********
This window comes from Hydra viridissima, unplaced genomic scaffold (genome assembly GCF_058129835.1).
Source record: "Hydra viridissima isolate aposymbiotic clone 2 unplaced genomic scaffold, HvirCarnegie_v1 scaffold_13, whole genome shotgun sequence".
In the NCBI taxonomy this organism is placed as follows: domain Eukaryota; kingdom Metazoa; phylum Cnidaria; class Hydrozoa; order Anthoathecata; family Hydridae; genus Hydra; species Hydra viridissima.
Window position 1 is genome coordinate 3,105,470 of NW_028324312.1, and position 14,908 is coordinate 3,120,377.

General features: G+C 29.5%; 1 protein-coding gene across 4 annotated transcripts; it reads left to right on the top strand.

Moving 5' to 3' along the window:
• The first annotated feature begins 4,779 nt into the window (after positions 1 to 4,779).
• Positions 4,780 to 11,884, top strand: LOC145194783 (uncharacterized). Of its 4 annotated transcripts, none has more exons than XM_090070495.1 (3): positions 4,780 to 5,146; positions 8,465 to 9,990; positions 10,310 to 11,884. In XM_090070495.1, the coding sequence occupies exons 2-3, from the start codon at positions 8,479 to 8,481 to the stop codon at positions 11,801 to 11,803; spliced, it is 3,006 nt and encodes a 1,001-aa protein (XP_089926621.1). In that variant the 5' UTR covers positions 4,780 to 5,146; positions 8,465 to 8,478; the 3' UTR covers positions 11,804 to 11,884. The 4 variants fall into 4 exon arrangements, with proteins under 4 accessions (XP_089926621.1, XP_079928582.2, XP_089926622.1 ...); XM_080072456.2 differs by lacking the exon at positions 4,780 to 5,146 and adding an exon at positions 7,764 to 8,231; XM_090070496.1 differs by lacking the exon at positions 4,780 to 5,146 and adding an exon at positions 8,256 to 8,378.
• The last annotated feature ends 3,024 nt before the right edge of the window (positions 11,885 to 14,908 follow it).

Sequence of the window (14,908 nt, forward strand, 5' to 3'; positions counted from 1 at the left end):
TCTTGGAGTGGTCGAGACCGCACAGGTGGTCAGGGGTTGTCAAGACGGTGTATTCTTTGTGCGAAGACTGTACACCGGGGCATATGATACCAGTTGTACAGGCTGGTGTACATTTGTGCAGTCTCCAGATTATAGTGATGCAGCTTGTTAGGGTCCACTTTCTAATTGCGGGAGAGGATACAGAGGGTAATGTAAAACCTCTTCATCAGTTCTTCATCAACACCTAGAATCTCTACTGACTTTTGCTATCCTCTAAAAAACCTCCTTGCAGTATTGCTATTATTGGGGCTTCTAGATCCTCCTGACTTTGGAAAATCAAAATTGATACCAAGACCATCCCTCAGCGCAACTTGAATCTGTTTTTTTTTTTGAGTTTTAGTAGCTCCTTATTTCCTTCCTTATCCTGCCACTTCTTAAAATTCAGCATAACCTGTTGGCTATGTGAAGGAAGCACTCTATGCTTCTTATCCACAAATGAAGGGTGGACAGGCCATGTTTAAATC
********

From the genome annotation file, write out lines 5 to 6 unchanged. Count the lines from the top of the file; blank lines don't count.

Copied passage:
General features: G+C 29.5%; 1 protein-coding gene across 4 annotated transcripts; it reads left to right on the top strand.

Moving 5' to 3' along the window: